How are modern cartoons animated, more or less?
I'm talking like The Simpsons, Family Guy, etc. These shows blend 2-D and 3-D together, and are very high quality or "sharp", and they're not manually animated by hand much, if at all.
In some cartoons from several years ago, preferably Ed, Ed, & Eddy, they actually do appear to be animated by hand manually for a degree of it, or pretty much all.
What I want to know is how modern animators do this now. It's not like how they were made in the 30s, 40s, and 50s, where they would literally draw each frame by hand, pretty much, and use radiation to emulsify the pictures on to film stock with sound combined and the like.
Nowadays, I bet they use animation software to automate some of the process, and the characters, i presume, can be digitally-drawn by hand or with another HID device and combined with layers/etc. Could anyone clarify this a bit more though? I've looked around; not much info.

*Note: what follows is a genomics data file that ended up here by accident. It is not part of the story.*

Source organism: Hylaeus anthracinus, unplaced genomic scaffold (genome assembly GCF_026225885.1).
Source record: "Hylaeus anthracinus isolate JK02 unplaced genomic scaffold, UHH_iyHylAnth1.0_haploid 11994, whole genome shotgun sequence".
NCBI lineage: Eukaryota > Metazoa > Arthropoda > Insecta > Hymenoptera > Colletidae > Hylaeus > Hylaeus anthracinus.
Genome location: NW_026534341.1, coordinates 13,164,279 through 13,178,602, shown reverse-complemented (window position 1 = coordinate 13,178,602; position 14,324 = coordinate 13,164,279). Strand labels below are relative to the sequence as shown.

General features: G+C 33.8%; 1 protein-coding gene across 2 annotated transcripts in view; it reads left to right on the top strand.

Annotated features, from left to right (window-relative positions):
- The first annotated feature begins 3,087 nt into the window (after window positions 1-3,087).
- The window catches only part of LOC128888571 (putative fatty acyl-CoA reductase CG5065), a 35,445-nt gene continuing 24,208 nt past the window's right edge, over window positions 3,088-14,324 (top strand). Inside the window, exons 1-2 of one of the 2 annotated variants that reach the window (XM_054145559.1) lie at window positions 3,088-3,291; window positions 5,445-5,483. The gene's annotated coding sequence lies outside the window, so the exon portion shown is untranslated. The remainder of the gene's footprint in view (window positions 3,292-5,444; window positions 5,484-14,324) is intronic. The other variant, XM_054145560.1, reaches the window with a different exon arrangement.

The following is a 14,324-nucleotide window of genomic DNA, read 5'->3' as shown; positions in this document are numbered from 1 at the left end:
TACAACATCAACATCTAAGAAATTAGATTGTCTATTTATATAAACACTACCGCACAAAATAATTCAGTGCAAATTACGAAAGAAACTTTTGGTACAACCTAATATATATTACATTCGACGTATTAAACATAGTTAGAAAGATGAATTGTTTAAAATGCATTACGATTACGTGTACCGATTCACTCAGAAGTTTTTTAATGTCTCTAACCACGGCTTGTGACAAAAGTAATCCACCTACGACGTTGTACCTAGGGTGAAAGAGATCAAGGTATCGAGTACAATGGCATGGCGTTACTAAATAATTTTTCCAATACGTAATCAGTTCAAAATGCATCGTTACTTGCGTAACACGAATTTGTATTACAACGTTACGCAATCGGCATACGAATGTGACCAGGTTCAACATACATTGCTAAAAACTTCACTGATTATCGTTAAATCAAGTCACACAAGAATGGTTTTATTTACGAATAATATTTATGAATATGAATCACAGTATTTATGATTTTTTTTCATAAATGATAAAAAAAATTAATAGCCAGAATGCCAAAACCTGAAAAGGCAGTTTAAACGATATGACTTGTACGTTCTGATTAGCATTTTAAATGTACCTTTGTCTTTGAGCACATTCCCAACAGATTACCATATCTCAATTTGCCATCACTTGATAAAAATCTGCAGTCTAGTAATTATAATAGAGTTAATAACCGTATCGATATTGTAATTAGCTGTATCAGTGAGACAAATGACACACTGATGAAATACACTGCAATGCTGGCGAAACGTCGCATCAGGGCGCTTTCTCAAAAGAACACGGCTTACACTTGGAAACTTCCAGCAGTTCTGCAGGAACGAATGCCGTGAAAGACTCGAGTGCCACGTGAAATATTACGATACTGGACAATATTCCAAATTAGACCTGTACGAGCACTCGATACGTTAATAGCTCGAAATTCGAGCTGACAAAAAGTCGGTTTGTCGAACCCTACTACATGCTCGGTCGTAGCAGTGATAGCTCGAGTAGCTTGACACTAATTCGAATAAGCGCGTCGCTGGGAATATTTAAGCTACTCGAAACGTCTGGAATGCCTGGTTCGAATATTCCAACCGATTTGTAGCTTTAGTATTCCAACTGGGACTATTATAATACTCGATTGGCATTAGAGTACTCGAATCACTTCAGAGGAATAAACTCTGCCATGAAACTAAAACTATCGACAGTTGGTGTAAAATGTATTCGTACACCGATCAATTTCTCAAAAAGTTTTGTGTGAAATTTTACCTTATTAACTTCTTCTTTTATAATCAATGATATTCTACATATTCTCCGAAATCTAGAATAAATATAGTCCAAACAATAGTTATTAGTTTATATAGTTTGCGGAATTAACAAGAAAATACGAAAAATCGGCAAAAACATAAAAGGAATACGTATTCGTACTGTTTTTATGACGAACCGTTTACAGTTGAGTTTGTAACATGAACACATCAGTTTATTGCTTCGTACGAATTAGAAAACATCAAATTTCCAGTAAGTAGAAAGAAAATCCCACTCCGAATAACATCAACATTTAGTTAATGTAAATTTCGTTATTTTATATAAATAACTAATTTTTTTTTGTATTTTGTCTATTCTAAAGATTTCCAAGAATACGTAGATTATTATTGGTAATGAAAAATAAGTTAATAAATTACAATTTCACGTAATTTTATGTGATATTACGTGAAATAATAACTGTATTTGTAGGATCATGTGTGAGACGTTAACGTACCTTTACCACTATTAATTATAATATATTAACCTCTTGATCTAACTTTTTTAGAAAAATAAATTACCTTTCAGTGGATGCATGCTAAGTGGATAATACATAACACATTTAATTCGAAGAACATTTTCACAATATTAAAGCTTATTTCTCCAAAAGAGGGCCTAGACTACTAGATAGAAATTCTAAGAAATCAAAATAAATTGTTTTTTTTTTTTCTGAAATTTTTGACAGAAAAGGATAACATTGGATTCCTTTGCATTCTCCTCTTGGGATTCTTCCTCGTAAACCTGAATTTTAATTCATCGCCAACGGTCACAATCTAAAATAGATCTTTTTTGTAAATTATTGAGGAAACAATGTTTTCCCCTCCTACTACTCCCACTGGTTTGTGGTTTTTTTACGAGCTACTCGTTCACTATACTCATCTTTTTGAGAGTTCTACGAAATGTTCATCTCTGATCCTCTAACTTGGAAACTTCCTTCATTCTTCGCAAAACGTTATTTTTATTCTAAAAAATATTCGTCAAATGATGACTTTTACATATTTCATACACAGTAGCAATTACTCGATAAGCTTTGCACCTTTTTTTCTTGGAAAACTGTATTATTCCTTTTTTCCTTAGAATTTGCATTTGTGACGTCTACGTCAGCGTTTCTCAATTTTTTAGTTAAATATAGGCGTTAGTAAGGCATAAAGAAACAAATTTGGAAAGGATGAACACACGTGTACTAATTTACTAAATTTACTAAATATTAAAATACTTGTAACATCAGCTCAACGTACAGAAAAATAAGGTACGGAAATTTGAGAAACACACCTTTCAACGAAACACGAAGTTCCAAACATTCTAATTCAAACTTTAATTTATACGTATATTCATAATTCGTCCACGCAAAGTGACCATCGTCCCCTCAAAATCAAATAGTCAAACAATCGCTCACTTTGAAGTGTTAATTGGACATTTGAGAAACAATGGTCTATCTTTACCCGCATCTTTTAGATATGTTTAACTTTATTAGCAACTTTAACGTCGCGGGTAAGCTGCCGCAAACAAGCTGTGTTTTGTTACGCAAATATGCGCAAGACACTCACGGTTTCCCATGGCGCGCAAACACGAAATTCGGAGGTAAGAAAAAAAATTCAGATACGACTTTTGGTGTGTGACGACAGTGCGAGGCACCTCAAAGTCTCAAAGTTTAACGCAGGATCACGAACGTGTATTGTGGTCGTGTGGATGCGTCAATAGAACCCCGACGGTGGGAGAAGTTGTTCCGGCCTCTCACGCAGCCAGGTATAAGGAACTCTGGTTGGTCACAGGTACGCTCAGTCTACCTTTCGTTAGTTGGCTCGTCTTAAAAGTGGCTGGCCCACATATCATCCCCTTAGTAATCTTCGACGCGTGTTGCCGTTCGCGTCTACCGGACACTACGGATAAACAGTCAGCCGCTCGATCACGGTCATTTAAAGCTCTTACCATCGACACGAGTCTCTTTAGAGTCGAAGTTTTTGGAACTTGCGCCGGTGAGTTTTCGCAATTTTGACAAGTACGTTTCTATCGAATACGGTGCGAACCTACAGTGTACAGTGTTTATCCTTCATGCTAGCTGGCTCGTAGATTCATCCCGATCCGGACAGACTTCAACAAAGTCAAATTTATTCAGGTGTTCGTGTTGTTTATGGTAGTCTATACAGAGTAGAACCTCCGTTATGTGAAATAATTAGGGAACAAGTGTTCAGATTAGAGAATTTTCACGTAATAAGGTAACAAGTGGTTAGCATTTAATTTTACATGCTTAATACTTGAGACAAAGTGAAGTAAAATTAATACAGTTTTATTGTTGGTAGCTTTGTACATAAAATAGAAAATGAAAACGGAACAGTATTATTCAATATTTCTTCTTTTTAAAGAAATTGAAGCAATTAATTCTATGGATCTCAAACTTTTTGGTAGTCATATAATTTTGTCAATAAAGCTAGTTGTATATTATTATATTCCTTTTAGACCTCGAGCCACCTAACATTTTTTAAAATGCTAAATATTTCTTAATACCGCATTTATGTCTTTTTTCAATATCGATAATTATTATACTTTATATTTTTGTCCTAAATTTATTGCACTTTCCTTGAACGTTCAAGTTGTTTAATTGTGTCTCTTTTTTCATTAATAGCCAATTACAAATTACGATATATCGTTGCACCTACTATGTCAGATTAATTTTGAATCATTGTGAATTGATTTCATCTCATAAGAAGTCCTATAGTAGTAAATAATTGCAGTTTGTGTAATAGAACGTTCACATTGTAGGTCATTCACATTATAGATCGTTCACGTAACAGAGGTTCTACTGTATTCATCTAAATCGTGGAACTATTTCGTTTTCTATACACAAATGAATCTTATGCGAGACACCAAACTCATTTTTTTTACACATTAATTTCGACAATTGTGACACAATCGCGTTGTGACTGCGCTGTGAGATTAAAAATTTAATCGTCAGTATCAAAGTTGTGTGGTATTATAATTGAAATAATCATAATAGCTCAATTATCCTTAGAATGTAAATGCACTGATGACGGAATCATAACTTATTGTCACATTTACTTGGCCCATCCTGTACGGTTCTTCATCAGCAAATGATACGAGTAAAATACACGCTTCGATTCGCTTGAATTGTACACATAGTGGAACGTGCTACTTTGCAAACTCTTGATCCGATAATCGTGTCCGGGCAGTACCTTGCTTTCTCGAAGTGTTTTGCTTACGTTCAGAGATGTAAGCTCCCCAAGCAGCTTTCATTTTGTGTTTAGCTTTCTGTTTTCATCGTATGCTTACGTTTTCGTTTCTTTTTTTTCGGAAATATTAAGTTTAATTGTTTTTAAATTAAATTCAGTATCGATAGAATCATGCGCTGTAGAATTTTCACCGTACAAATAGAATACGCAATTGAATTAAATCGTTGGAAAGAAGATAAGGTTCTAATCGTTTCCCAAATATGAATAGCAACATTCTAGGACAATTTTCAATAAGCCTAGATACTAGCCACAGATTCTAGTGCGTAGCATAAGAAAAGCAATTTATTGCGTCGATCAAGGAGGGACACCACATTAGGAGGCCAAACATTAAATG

NOTE: I am new, and although I have drawn and animated before, I've only used dated methods, such as Pro Motion 6 and Draw, and found it tedious and tiresome to get much done.
There are a number of software suits that are used in the animation industry to assist in 2d animation. Two that are most commonly used and have been used by dozens of big animation studios including Disney and Nickelodeon are Toon Boom Animate and Anime Studio.
Programs like this allow you to break up each model into individual parts - separate limbs and facial features - and animate them using keyframe anmation techniques or traditional frame-by-frame animation. Some programs also include automatic lip-syncing for facial animation.
Alternatively, it is possible to use 2d shaders in 3d animation programs to create an animation that looks 2-dimensional while using 3d models and 3d animation techniques to animate it. South Park, for example, is created in Maya, one of Autodesk's most popular 3d animation software packages. Using this method also makes it easy to blend 2d and 3d animation.